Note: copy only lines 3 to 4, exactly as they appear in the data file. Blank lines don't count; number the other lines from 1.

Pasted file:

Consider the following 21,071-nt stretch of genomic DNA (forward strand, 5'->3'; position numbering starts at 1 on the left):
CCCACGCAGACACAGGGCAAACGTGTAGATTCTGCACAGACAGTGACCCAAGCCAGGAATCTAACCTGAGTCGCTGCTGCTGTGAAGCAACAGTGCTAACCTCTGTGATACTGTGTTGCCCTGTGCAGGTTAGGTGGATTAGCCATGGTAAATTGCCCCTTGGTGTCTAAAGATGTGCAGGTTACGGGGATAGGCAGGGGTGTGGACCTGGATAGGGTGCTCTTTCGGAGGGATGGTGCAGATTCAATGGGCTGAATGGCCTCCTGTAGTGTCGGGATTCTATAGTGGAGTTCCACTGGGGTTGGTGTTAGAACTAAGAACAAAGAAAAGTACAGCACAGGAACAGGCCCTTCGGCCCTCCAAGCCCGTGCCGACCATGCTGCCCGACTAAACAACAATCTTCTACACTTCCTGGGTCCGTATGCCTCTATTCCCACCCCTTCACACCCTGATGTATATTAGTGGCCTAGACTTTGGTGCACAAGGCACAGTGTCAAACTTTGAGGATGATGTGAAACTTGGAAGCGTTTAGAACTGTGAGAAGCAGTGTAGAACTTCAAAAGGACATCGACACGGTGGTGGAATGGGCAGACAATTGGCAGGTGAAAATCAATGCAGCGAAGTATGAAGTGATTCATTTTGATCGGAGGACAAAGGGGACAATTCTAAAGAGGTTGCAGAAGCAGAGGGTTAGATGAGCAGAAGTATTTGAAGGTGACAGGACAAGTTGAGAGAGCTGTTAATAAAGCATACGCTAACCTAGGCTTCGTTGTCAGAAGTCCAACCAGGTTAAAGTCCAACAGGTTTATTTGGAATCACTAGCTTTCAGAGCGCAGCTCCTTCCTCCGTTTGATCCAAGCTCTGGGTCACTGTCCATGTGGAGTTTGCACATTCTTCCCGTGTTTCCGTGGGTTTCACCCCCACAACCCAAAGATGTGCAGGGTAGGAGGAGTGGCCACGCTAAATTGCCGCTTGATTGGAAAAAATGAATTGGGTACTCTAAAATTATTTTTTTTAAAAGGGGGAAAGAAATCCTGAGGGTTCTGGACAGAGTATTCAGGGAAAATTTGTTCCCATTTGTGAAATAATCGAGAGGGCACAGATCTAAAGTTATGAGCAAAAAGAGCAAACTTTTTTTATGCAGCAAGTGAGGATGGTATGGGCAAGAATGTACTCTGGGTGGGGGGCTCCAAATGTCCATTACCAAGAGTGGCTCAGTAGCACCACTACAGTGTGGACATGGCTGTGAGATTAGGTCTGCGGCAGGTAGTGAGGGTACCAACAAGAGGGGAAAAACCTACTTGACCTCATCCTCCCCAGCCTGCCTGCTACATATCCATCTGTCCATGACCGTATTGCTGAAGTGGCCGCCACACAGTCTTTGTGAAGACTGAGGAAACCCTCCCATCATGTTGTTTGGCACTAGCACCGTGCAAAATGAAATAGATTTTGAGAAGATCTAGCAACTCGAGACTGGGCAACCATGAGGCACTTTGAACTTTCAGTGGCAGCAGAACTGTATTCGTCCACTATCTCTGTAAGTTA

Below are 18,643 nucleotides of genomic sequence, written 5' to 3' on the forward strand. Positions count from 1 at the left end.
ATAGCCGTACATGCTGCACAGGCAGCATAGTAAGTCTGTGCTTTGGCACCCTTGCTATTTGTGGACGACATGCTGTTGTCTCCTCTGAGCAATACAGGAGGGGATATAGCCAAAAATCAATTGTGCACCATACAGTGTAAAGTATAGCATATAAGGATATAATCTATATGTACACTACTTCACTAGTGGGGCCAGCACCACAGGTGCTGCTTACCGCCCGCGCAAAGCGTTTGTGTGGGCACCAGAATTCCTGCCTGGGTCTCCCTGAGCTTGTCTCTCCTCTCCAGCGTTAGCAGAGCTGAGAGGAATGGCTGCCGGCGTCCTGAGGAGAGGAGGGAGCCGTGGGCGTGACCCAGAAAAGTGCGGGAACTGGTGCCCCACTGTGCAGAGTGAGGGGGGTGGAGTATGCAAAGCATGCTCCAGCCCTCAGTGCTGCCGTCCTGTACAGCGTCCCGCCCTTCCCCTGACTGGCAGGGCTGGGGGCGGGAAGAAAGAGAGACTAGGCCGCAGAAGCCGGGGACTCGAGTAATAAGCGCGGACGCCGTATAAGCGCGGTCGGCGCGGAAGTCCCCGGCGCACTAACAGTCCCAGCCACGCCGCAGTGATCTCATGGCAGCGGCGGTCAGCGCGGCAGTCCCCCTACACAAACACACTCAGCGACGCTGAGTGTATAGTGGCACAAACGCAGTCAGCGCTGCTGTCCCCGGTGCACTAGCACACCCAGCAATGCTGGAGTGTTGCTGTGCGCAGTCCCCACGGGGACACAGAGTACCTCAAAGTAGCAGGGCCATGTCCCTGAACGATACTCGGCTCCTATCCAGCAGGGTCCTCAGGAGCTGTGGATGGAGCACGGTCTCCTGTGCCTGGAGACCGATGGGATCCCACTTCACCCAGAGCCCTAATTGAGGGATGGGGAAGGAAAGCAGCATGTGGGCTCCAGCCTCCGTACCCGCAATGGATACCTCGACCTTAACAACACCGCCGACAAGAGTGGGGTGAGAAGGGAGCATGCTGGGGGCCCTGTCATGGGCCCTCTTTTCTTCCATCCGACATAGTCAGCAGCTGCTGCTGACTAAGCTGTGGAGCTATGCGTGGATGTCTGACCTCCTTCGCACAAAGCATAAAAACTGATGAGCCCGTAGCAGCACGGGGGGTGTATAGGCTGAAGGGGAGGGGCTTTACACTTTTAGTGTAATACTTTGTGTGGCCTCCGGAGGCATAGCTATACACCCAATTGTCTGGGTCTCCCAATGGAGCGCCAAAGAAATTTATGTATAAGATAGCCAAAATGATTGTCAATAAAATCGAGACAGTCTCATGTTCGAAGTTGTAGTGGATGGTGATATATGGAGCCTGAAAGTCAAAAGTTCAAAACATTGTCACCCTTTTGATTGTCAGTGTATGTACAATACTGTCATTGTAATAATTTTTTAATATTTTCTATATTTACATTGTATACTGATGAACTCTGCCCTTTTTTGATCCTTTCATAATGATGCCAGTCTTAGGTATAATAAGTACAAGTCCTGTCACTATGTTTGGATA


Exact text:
Below are 18,643 nucleotides of genomic sequence, written 5' to 3' on the forward strand. Positions count from 1 at the left end.
ATAGCCGTACATGCTGCACAGGCAGCATAGTAAGTCTGTGCTTTGGCACCCTTGCTATTTGTGGACGACATGCTGTTGTCTCCTCTGAGCAATACAGGAGGGGATATAGCCAAAAATCAATTGTGCACCATACAGTGTAAAGTATAGCATATAAGGATATAATCTATATGTACACTACTTCACTAGTGGGGCCAGCACCACAGGTGCTGCTTACCGCCCGCGCAAAGCGTTTGTGTGGGCACCAGAATTCCTGCCTGGGTCTCCCTGAGCTTGTCTCTCCTCTCCAGCGTTAGCAGAGCTGAGAGGAATGGCTGCCGGCGTCCTGAGGAGAGGAGGGAGCCGTGGGCGTGACCCAGAAAAGTGCGGGAACTGGTGCCCCACTGTGCAGAGTGAGGGGGGTGGAGTATGCAAAGCATGCTCCAGCCCTCAGTGCTGCCGTCCTGTACAGCGTCCCGCCCTTCCCCTGACTGGCAGGGCTGGGGGCGGGAAGAAAGAGAGACTAGGCCGCAGAAGCCGGGGACTCGAGTAATAAGCGCGGACGCCGTATAAGCGCGGTCGGCGCGGAAGTCCCCGGCGCACTAACAGTCCCAGCCACGCCGCAGTGATCTCATGGCAGCGGCGGTCAGCGCGGCAGTCCCCCTACACAAACACACTCAGCGACGCTGAGTGTATAGTGGCACAAACGCAGTCAGCGCTGCTGTCCCCGGTGCACTAGCACACCCAGCAATGCTGGAGTGTTGCTGTGCGCAGTCCCCACGGGGACACAGAGTACCTCAAAGTAGCAGGGCCATGTCCCTGAACGATACTCGGCTCCTATCCAGCAGGGTCCTCAGGAGCTGTGGATGGAGCACGGTCTCCTGTGCCTGGAGACCGATGGGATCCCACTTCACCCAGAGCCCTAATTGAGGGATGGGGAAGGAAAGCAGCATGTGGGCTCCAGCCTCCGTACCCGCAATGGATACCTCGACCTTAACAACACCGCCGACAAGAGTGGGGTGAGAAGGGAGCATGCTGGGGGCCCTGTCATGGGCCCTCTTTTCTTCCATCCGACATAGTCAGCAGCTGCTGCTGACTAAGCTGTGGAGCTATGCGTGGATGTCTGACCTCCTTCGCACAAAGCATAAAAACTGATGAGCCCGTAGCAGCACGGGGGGTGTATAGGCTGAAGGGGAGGGGCTTTACACTTTTAGTGTAATACTTTGTGTGGCCTCCGGAGGCATAGCTATACACCCAATTGTCTGGGTCTCCCAATGGAGCGCCAAAGAAATTTATGTATAAGATAGCCAAAATGATTGTCAATAAAATCGAGACAGTCTCATGTTCGAAGTTGTAGTGGATGGTGATATATGGAGCCTGAAAGTCAAAAGTTCAAAACATTGTCACCCTTTTGATTGTCAGTGTATGTACAATACTGTCATTGTAATAATTTTTTAATATTTTCTATATTTACATTGTATACTGATGAACTCTGCCCTTTTTTGATCCTTTCATAATGATGCCAGTCTTAGGTATAATAAGTACAAGTCCTGTCACTATGTTTGGATA